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|Title:||Regulating Emotion: Judging Contact Disputes|
|Keywords:||Family court judges;Contact dispute;Discursive strategies|
|Citation:||Child and Family Law Quarterly, 23, 63 - 93, 2011|
|Abstract:||This article examines the ways in which judges reach their conclusions in disputed contact cases; how they construct the problem requiring resolution and how they seek to resolve it. It begins by reviewing the ways that judges, through a variety of discursive strategies such as their deployment of welfare discourse and through their use of harm warrants, sustain the now well known assumptions that contact is beneficial and lack of it is damaging, so making orders in favour of contact and their enforcement seem inevitable and unchallengeable. In similar ways, judges also designate conflict as harmful, so rendering parents who fight over contact ‘bad’ . The article then goes on to show how these starting points form the basis of judges’ constructions of dispute and so of the parties before them.|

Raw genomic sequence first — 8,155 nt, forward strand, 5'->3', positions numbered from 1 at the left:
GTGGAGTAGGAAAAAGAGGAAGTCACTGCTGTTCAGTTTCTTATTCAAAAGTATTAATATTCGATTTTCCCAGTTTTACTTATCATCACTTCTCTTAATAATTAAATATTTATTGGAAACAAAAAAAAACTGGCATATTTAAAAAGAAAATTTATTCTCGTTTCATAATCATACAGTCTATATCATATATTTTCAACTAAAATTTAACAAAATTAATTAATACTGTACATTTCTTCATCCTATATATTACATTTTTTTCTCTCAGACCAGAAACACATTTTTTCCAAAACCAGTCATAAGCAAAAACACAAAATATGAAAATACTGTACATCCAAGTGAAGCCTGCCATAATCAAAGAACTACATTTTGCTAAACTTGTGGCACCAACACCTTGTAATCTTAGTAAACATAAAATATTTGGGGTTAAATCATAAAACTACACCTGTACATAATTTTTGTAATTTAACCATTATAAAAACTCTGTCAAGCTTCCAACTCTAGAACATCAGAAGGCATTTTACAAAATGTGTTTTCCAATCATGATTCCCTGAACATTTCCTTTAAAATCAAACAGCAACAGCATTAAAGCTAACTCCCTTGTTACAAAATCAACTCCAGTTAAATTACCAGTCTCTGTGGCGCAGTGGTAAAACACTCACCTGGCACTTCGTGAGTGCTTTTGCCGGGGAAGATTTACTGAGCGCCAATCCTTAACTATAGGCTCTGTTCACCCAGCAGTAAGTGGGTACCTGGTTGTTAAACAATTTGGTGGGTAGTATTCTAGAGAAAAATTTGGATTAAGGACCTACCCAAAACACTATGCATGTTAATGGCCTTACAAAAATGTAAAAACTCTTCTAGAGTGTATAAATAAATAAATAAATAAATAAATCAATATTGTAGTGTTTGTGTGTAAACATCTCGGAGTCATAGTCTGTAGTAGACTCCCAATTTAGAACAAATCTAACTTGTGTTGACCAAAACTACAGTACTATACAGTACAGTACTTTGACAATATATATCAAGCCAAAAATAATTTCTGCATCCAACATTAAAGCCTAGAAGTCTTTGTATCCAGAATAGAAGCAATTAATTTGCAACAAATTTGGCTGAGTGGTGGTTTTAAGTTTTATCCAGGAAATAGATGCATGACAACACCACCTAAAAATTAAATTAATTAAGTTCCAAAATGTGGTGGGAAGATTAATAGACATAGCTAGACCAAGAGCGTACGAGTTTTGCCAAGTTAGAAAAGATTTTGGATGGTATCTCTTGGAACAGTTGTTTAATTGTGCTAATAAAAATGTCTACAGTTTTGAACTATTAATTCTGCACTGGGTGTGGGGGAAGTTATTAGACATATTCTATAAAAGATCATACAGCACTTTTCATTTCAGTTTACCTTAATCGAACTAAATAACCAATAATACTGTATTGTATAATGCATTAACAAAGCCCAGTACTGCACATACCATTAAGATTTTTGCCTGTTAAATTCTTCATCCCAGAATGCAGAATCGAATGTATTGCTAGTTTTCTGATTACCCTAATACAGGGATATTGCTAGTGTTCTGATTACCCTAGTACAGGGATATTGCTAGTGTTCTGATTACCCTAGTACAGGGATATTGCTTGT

|Appears in Collections:||Dept of Politics, History and Law Research Papers|
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